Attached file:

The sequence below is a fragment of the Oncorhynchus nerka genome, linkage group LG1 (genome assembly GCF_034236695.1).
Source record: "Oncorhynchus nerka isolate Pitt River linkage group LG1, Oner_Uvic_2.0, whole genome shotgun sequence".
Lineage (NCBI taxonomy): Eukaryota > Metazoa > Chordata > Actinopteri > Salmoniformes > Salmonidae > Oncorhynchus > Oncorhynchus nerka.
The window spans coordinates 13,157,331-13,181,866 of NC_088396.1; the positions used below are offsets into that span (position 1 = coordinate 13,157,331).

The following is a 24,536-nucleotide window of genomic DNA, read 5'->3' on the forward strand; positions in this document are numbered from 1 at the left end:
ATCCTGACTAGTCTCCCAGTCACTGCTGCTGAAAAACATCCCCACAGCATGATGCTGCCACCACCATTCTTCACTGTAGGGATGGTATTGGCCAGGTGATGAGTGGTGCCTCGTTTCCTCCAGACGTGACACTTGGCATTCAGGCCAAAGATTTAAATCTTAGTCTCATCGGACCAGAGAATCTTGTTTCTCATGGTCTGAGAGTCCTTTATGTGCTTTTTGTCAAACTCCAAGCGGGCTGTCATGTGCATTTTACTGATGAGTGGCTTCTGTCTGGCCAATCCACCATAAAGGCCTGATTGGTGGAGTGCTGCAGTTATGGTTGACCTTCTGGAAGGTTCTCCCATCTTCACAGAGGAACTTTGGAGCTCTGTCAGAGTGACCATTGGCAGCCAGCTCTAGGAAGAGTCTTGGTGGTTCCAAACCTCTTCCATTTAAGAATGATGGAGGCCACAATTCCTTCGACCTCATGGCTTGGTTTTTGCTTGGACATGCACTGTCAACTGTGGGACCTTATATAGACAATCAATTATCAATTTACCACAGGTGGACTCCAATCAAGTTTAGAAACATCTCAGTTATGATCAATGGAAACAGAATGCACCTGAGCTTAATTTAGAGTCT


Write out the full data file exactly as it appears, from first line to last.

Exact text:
The sequence below is a fragment of the Oncorhynchus nerka genome, linkage group LG1 (genome assembly GCF_034236695.1).
Source record: "Oncorhynchus nerka isolate Pitt River linkage group LG1, Oner_Uvic_2.0, whole genome shotgun sequence".
Lineage (NCBI taxonomy): Eukaryota > Metazoa > Chordata > Actinopteri > Salmoniformes > Salmonidae > Oncorhynchus > Oncorhynchus nerka.
The window spans coordinates 13,157,331-13,181,866 of NC_088396.1; the positions used below are offsets into that span (position 1 = coordinate 13,157,331).

The following is a 24,536-nucleotide window of genomic DNA, read 5'->3' on the forward strand; positions in this document are numbered from 1 at the left end:
ATCCTGACTAGTCTCCCAGTCACTGCTGCTGAAAAACATCCCCACAGCATGATGCTGCCACCACCATTCTTCACTGTAGGGATGGTATTGGCCAGGTGATGAGTGGTGCCTCGTTTCCTCCAGACGTGACACTTGGCATTCAGGCCAAAGATTTAAATCTTAGTCTCATCGGACCAGAGAATCTTGTTTCTCATGGTCTGAGAGTCCTTTATGTGCTTTTTGTCAAACTCCAAGCGGGCTGTCATGTGCATTTTACTGATGAGTGGCTTCTGTCTGGCCAATCCACCATAAAGGCCTGATTGGTGGAGTGCTGCAGTTATGGTTGACCTTCTGGAAGGTTCTCCCATCTTCACAGAGGAACTTTGGAGCTCTGTCAGAGTGACCATTGGCAGCCAGCTCTAGGAAGAGTCTTGGTGGTTCCAAACCTCTTCCATTTAAGAATGATGGAGGCCACAATTCCTTCGACCTCATGGCTTGGTTTTTGCTTGGACATGCACTGTCAACTGTGGGACCTTATATAGACAATCAATTATCAATTTACCACAGGTGGACTCCAATCAAGTTTAGAAACATCTCAGTTATGATCAATGGAAACAGAATGCACCTGAGCTTAATTTAGAGTCT